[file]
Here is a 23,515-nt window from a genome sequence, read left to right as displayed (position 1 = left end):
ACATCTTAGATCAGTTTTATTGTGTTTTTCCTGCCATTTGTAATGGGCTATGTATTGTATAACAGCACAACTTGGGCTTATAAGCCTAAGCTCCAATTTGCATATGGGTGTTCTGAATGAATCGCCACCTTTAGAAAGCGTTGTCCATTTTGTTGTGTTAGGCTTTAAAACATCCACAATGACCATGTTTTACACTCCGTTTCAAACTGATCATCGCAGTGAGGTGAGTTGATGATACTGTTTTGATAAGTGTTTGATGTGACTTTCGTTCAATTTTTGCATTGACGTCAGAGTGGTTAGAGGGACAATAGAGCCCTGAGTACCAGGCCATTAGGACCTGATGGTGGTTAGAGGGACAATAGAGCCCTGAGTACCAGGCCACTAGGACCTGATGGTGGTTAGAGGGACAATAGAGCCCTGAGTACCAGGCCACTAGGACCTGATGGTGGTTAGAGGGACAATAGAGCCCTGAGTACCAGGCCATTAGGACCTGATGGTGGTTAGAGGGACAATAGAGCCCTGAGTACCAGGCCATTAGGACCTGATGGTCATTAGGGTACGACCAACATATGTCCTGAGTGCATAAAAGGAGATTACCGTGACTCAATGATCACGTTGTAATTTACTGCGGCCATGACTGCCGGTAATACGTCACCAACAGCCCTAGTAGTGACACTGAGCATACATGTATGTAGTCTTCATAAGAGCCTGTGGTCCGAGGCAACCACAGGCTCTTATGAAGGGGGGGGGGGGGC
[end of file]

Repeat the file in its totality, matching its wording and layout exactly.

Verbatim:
Here is a 23,515-nt window from a genome sequence, read left to right as displayed (position 1 = left end):
ACATCTTAGATCAGTTTTATTGTGTTTTTCCTGCCATTTGTAATGGGCTATGTATTGTATAACAGCACAACTTGGGCTTATAAGCCTAAGCTCCAATTTGCATATGGGTGTTCTGAATGAATCGCCACCTTTAGAAAGCGTTGTCCATTTTGTTGTGTTAGGCTTTAAAACATCCACAATGACCATGTTTTACACTCCGTTTCAAACTGATCATCGCAGTGAGGTGAGTTGATGATACTGTTTTGATAAGTGTTTGATGTGACTTTCGTTCAATTTTTGCATTGACGTCAGAGTGGTTAGAGGGACAATAGAGCCCTGAGTACCAGGCCATTAGGACCTGATGGTGGTTAGAGGGACAATAGAGCCCTGAGTACCAGGCCACTAGGACCTGATGGTGGTTAGAGGGACAATAGAGCCCTGAGTACCAGGCCACTAGGACCTGATGGTGGTTAGAGGGACAATAGAGCCCTGAGTACCAGGCCATTAGGACCTGATGGTGGTTAGAGGGACAATAGAGCCCTGAGTACCAGGCCATTAGGACCTGATGGTCATTAGGGTACGACCAACATATGTCCTGAGTGCATAAAAGGAGATTACCGTGACTCAATGATCACGTTGTAATTTACTGCGGCCATGACTGCCGGTAATACGTCACCAACAGCCCTAGTAGTGACACTGAGCATACATGTATGTAGTCTTCATAAGAGCCTGTGGTCCGAGGCAACCACAGGCTCTTATGAAGGGGGGGGGGGGGC